The Moscow prosecutor’s office has now announced that it will be designating Russian opposition leader Alexei Navalny’s Anti-Corruption Foundation and his regional political headquarters as "extremist groups". As per a statement released by a law enforcement body, it was seeking the designation which is usually reserved for organisations such as al-Qaida or Aum Shinrikyo as it believed that Navalny’s organisations were “creating conditions for changing the foundations of the constitutional order, including through the scenario of a 'coloured revolution'". If the decision is approved it will break off Navalny from his supporters and financial donors.
According to reports by The Guardian, the prosecutor’s office said that it had applied for a court ruling to recognise both organisations as extremist. This would allow the government to fine and imprison members of the pro-Navalny groups, only if this is granted and upheld on appeal. Deeming the activities by Navalny’s organisation as “undesirable”. A statement issued by the prosecutor’s office also claimed that Navalny’s organisation was acting like international bodies in Russia whose activities have been termed as "undesirable". The statement terms Navalny’s movement a front for western interests.
Leonid Volkov, a Navalny ally, said that the evening press release was a “test of public opinion”. Also, he asked Navalny supporters to make their voices heard. The head of the organisation, Ivan Zhdanov, in a statement wrote, "The Kremlin has just demanded that anyone who does not agree with them to be called an extremist … It’s absolutely clear that the Kremlin’s new attack is connected with the planned protest and the elections in September". He added, "They’ve decided to steamroll the Anti-Corruption Foundation and the headquarters. We won’t surrender".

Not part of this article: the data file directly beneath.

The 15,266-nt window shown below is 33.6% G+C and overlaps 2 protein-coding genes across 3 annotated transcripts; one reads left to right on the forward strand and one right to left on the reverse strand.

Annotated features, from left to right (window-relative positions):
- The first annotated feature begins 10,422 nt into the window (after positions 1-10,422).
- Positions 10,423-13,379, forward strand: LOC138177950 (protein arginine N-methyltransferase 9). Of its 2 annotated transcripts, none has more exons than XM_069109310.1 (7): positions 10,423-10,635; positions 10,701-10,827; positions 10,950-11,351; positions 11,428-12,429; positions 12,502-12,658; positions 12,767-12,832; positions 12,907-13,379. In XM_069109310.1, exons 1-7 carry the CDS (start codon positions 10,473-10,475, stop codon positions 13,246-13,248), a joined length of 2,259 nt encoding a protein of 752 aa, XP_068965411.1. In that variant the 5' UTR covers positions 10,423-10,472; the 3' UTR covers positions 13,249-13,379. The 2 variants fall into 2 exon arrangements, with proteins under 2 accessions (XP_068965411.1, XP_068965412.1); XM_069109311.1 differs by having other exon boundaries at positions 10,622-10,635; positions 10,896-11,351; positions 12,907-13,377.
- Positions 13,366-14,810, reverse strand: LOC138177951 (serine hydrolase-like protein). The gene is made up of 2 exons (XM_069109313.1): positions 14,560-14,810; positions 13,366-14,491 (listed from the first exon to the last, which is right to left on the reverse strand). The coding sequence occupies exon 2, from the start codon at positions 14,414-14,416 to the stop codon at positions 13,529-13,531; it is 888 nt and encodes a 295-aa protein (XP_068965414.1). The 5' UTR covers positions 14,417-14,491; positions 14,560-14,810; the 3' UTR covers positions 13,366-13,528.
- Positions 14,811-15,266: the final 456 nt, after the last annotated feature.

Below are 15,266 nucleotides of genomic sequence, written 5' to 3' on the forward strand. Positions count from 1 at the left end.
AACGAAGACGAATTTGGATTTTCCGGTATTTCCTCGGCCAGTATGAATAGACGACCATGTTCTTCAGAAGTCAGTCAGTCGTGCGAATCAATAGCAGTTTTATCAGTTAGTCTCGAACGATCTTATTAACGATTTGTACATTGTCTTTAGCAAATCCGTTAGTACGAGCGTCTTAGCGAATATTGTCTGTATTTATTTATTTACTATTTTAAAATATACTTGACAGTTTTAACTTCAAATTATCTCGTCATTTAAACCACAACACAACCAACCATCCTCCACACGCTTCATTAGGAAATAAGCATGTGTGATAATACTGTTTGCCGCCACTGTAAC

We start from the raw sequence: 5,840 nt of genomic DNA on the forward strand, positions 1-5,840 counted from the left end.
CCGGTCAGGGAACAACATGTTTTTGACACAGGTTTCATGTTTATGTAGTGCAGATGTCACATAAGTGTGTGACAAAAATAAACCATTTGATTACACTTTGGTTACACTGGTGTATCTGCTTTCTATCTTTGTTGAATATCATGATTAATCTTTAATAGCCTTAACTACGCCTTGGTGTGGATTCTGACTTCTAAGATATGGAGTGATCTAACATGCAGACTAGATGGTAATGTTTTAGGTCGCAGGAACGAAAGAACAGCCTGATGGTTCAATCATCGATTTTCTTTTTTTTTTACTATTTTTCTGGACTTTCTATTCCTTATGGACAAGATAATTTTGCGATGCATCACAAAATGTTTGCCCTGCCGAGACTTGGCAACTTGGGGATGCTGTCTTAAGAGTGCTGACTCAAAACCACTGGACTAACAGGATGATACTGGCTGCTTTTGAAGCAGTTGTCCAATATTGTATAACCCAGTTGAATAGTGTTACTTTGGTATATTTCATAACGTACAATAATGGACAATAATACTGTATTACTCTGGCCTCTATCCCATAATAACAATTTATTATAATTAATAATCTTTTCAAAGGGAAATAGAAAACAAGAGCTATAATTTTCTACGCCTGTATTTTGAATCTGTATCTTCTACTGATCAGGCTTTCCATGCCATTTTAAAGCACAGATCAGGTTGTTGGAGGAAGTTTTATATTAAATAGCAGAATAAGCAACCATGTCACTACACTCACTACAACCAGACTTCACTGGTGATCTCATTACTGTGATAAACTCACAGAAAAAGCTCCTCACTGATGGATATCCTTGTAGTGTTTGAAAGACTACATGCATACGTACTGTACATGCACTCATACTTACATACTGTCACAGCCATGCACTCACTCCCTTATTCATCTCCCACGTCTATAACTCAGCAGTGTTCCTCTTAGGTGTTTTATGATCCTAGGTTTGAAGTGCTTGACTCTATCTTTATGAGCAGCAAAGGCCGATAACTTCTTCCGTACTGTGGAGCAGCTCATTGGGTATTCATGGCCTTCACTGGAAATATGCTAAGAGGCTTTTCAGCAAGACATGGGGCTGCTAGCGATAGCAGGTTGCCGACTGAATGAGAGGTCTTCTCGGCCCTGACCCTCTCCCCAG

In another development worth mentioning, Navalny, who has been on a hunger strike since March 31 has said that the police threatens to force-feed him. His allies have said that he has lost weight due to a hunger strike. They have been demanding a health check-up of Navalny from a civil doctor from outside.
Describing his state after more than two weeks of a hunger strike, Navalny said his head was “spinning a lot,” but that he was “still walking. Earlier this week, his wife Yulia, who visited him in prison earlier this week, said the politician was “cheerful” but had trouble talking and lost a lot of weight. His allies on April 1 had blamed the prison authorities for depriving him of sleep but the charge was denied by the guards in the prison. His allies have demanded that a doctor from outside should conduct a check-up of Navalny.